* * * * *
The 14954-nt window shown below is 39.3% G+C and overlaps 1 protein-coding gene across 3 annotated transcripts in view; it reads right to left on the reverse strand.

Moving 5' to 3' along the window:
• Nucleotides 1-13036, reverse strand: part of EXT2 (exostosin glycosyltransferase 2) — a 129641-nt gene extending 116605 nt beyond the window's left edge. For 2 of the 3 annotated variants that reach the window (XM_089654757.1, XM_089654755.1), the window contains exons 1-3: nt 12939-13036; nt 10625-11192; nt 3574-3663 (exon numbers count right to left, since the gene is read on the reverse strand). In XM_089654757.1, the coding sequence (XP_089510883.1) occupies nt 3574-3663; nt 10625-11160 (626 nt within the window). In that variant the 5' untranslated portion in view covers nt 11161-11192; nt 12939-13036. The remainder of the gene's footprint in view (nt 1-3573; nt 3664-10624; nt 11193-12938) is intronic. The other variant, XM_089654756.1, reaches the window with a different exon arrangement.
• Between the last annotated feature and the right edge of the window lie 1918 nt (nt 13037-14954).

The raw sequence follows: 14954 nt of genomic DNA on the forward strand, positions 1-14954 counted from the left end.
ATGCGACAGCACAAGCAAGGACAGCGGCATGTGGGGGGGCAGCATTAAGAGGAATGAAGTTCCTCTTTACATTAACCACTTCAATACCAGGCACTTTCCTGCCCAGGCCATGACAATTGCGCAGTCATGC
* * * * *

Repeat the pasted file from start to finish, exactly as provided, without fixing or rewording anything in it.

The 14954-nt window shown below is 39.3% G+C and overlaps 1 protein-coding gene across 3 annotated transcripts in view; it reads right to left on the reverse strand.

Moving 5' to 3' along the window:
• Nucleotides 1-13036, reverse strand: part of EXT2 (exostosin glycosyltransferase 2) — a 129641-nt gene extending 116605 nt beyond the window's left edge. For 2 of the 3 annotated variants that reach the window (XM_089654757.1, XM_089654755.1), the window contains exons 1-3: nt 12939-13036; nt 10625-11192; nt 3574-3663 (exon numbers count right to left, since the gene is read on the reverse strand). In XM_089654757.1, the coding sequence (XP_089510883.1) occupies nt 3574-3663; nt 10625-11160 (626 nt within the window). In that variant the 5' untranslated portion in view covers nt 11161-11192; nt 12939-13036. The remainder of the gene's footprint in view (nt 1-3573; nt 3664-10624; nt 11193-12938) is intronic. The other variant, XM_089654756.1, reaches the window with a different exon arrangement.
• Between the last annotated feature and the right edge of the window lie 1918 nt (nt 13037-14954).

The raw sequence follows: 14954 nt of genomic DNA on the forward strand, positions 1-14954 counted from the left end.
ATGCGACAGCACAAGCAAGGACAGCGGCATGTGGGGGGGCAGCATTAAGAGGAATGAAGTTCCTCTTTACATTAACCACTTCAATACCAGGCACTTTCCTGCCCAGGCCATGACAATTGCGCAGTCATGC